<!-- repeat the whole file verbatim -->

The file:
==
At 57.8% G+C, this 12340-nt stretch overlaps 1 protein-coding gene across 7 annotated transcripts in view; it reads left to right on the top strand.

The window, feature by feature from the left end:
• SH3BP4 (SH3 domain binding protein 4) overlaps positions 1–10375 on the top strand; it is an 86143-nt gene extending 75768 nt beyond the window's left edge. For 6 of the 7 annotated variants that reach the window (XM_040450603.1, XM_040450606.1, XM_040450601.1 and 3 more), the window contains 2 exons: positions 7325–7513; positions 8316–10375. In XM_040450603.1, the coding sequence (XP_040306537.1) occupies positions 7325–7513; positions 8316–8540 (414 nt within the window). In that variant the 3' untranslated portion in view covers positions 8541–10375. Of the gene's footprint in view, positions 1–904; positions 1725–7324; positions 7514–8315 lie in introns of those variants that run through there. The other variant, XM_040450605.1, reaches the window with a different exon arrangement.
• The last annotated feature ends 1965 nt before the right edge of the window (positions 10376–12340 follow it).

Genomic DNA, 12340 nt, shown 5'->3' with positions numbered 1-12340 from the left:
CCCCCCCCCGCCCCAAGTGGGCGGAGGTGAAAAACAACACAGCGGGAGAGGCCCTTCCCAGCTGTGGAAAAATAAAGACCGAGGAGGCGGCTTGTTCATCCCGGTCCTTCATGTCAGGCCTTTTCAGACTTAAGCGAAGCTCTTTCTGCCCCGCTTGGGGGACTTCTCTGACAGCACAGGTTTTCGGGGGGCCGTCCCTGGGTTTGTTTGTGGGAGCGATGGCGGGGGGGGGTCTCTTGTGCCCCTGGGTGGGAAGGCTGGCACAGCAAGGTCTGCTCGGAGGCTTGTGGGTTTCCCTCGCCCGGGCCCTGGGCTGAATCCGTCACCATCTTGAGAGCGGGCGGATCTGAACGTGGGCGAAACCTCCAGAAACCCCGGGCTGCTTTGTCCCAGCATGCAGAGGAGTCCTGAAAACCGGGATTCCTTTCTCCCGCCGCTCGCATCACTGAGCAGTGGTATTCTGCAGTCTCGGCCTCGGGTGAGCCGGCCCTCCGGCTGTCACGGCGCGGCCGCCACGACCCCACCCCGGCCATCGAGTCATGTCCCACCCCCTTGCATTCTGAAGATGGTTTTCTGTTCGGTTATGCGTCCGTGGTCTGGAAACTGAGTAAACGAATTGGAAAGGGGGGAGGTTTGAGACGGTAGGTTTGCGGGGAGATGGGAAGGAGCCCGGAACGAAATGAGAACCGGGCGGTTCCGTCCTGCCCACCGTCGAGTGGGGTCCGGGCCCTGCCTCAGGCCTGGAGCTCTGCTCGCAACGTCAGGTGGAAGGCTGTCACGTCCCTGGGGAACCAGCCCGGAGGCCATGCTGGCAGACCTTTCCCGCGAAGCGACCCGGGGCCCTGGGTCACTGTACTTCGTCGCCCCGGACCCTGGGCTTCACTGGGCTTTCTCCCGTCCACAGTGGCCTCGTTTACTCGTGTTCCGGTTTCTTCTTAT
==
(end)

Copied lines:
At 57.8% G+C, this 12340-nt stretch overlaps 1 protein-coding gene across 7 annotated transcripts in view; it reads left to right on the top strand.

The window, feature by feature from the left end:
• SH3BP4 (SH3 domain binding protein 4) overlaps positions 1–10375 on the top strand; it is an 86143-nt gene extending 75768 nt beyond the window's left edge. For 6 of the 7 annotated variants that reach the window (XM_040450603.1, XM_040450606.1, XM_040450601.1 and 3 more), the window contains 2 exons: positions 7325–7513; positions 8316–10375. In XM_040450603.1, the coding sequence (XP_040306537.1) occupies positions 7325–7513; positions 8316–8540 (414 nt within the window). In that variant the 3' untranslated portion in view covers positions 8541–10375. Of the gene's footprint in view, positions 1–904; positions 1725–7324; positions 7514–8315 lie in introns of those variants that run through there. The other variant, XM_040450605.1, reaches the window with a different exon arrangement.
• The last annotated feature ends 1965 nt before the right edge of the window (positions 10376–12340 follow it).

Genomic DNA, 12340 nt, shown 5'->3' with positions numbered 1-12340 from the left:
CCCCCCCCCGCCCCAAGTGGGCGGAGGTGAAAAACAACACAGCGGGAGAGGCCCTTCCCAGCTGTGGAAAAATAAAGACCGAGGAGGCGGCTTGTTCATCCCGGTCCTTCATGTCAGGCCTTTTCAGACTTAAGCGAAGCTCTTTCTGCCCCGCTTGGGGGACTTCTCTGACAGCACAGGTTTTCGGGGGGCCGTCCCTGGGTTTGTTTGTGGGAGCGATGGCGGGGGGGGGTCTCTTGTGCCCCTGGGTGGGAAGGCTGGCACAGCAAGGTCTGCTCGGAGGCTTGTGGGTTTCCCTCGCCCGGGCCCTGGGCTGAATCCGTCACCATCTTGAGAGCGGGCGGATCTGAACGTGGGCGAAACCTCCAGAAACCCCGGGCTGCTTTGTCCCAGCATGCAGAGGAGTCCTGAAAACCGGGATTCCTTTCTCCCGCCGCTCGCATCACTGAGCAGTGGTATTCTGCAGTCTCGGCCTCGGGTGAGCCGGCCCTCCGGCTGTCACGGCGCGGCCGCCACGACCCCACCCCGGCCATCGAGTCATGTCCCACCCCCTTGCATTCTGAAGATGGTTTTCTGTTCGGTTATGCGTCCGTGGTCTGGAAACTGAGTAAACGAATTGGAAAGGGGGGAGGTTTGAGACGGTAGGTTTGCGGGGAGATGGGAAGGAGCCCGGAACGAAATGAGAACCGGGCGGTTCCGTCCTGCCCACCGTCGAGTGGGGTCCGGGCCCTGCCTCAGGCCTGGAGCTCTGCTCGCAACGTCAGGTGGAAGGCTGTCACGTCCCTGGGGAACCAGCCCGGAGGCCATGCTGGCAGACCTTTCCCGCGAAGCGACCCGGGGCCCTGGGTCACTGTACTTCGTCGCCCCGGACCCTGGGCTTCACTGGGCTTTCTCCCGTCCACAGTGGCCTCGTTTACTCGTGTTCCGGTTTCTTCTTAT